Hong Kong's airline sector is looking set for another sweeping ownership shakeup that may see Cathay Pacific Airways re-acquiring smaller Dragonair and at the same time boosting ties with Chinese flag carrier Air China.

Sources in Hong Kong close to Cathay confirm it has for some time been in talks to co-operate more with Beijing-based Air China and this could include bringing Dragonair back under its control. Dragonair is effectively controlled by Air China given that the Chinese carrier is majority owner of China National Aviation (CNAC), which is the biggest single shareholder with 43%.

There has been speculation for a year that Cathay wants to take over Dragonair, in which it is already a minority shareholder along with its own parent, Swire Pacific, and China-backed conglomerate CITIC Pacific. Adding to the convoluted ownership links, CITIC is a more than 25% shareholder in Cathay and is a joint-venture partner in Air China Cargo. Rumours grew stronger when Cathay acquired 10% of Air China late last year and the two airlines began discussing an operational partnership that would also involve Dragonair, which makes most of its money from services to China.

Recently Hong Kong media reported a deal was close to being completed that would see Swire handing over its 46.5% stake in Cathay to Air China, and through a share swap becoming the biggest single shareholder in the enlarged Air China group. All the parties involved denied that Air China's parent planned to give up control of the airline and that Swire planned to give up its Cathay holding in return for Air China shares. Importantly, however, they did not deny that Dragonair could be taken over by Cathay, saying only that Air China-Cathay partnership talks were continuing and these have "necessarily involved Dragonair".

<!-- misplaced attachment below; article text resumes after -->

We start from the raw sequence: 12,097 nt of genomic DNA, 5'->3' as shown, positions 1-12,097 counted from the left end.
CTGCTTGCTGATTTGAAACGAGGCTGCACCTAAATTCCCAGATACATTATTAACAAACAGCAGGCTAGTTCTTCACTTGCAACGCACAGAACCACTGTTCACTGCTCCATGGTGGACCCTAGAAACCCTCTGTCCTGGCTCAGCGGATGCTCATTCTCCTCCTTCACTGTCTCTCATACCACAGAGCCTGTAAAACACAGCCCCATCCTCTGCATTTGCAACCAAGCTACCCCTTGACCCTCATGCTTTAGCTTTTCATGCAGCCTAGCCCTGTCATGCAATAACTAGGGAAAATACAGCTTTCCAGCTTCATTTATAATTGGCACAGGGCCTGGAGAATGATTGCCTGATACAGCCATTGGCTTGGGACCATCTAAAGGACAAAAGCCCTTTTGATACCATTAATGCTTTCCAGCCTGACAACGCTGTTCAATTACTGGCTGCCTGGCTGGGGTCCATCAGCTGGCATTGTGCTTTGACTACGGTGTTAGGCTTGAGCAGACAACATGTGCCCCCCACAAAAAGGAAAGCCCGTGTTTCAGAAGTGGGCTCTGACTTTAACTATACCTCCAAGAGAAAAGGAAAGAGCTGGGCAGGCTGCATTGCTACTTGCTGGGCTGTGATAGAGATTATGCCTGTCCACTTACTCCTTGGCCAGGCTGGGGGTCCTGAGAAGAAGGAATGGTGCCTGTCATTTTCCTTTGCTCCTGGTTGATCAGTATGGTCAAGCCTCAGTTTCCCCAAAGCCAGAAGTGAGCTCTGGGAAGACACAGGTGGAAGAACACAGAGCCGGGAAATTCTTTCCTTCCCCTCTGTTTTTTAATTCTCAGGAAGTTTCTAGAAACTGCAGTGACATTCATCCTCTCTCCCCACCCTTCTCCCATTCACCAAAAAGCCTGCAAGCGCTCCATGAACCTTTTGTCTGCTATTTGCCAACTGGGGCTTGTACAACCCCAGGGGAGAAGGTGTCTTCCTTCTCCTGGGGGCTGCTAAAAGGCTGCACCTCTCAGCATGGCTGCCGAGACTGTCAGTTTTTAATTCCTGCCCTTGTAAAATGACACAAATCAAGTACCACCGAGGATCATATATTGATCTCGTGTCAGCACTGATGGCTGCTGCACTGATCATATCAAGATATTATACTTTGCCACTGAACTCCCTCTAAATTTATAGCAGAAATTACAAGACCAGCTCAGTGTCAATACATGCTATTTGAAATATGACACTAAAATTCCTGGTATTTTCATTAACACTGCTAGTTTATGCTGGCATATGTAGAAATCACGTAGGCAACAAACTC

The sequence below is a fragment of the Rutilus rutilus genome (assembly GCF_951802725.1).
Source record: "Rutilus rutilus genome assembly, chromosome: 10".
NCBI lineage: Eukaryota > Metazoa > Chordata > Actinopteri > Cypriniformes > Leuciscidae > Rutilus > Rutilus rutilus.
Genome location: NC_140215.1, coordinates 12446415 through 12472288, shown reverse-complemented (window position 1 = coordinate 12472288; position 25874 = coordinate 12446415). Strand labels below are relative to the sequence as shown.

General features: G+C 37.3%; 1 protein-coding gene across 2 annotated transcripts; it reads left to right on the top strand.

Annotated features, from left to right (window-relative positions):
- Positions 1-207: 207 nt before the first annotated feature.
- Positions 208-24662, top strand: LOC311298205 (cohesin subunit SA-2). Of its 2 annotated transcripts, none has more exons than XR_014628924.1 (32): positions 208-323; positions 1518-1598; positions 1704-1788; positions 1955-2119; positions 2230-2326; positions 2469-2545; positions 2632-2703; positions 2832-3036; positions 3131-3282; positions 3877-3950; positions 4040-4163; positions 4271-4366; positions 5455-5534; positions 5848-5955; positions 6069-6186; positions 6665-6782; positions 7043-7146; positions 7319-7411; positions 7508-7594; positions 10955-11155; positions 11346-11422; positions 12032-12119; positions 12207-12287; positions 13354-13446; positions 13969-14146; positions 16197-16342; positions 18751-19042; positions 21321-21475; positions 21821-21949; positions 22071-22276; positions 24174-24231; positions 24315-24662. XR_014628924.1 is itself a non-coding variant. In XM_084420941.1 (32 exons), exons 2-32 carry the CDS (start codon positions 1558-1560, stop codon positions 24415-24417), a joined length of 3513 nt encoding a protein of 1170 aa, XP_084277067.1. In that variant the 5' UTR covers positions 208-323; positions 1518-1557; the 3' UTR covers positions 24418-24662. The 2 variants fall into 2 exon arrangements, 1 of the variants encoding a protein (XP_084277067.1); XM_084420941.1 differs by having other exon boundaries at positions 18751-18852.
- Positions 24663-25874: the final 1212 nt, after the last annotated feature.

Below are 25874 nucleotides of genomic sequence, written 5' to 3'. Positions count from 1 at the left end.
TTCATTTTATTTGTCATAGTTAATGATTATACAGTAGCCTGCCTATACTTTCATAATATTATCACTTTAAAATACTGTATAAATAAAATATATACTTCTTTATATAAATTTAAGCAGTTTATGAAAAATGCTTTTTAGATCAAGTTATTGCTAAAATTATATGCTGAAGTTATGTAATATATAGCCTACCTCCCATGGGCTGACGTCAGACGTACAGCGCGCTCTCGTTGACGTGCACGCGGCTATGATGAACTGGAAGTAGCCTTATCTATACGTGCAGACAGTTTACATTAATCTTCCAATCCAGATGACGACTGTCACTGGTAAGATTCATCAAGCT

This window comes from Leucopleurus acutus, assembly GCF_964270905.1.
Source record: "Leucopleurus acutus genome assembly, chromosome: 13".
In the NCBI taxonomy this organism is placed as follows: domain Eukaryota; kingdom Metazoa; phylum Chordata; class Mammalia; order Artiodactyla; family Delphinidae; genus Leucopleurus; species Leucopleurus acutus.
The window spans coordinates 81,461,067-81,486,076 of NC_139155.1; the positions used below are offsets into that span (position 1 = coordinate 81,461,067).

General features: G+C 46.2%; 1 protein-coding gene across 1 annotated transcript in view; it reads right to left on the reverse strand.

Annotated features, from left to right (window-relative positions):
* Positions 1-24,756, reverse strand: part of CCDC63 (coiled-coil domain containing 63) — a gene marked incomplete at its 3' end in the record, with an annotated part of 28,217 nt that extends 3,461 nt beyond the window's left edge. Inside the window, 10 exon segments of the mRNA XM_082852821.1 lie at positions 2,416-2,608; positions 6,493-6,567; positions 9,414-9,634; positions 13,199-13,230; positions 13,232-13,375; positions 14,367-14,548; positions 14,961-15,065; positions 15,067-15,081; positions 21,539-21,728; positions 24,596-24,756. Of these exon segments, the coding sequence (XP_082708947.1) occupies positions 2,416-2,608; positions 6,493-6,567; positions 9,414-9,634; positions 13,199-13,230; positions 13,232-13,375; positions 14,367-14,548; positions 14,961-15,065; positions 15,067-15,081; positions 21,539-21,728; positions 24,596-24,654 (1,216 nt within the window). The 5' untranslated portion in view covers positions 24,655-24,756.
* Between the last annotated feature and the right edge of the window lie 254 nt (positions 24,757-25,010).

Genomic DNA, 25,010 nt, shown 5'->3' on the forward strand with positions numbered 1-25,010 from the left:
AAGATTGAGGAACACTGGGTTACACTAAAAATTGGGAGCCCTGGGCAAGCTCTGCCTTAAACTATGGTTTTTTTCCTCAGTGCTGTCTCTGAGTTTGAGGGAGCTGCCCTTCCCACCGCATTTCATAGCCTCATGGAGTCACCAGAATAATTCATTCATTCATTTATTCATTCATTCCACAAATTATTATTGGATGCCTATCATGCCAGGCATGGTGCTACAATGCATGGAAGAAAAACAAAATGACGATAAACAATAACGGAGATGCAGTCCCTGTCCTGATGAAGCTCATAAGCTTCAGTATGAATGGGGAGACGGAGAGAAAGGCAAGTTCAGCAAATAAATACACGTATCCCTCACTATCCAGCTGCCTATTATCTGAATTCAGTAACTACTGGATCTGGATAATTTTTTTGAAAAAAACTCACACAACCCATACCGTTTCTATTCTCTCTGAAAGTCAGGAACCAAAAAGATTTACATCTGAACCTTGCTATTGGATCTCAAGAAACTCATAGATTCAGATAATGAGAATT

The sources say that if Cathay is successful in re-acquiring Dragonair, Air China would take a minority stake in Cathay. CNAC, which previously owned a minority stake in Cathay, became the biggest single shareholder in Dragonair in 1996 in Hong Kong's last major airline ownership shakeup. Since then Dragonair has been steadily forging its independence from Cathay while trying unsuccessfully to keep it out of the fast-growing China market.

Ownership changes that enhance ties between Air China and founding oneworld member Cathay would probably have further implications for the multilateral alliance plans of China's three major airline groups. It had long been assumed that Air China would join the Star Alliance but Cathay's purchase of 10% last year took observers by surprise, in part because oneworld has been trying to enhance ties with Shanghai-based China Eastern Airlines. Only Guangzhou-based China Southern has named its alliance choice, last year saying it would join SkyTeam.


Source: Airline Business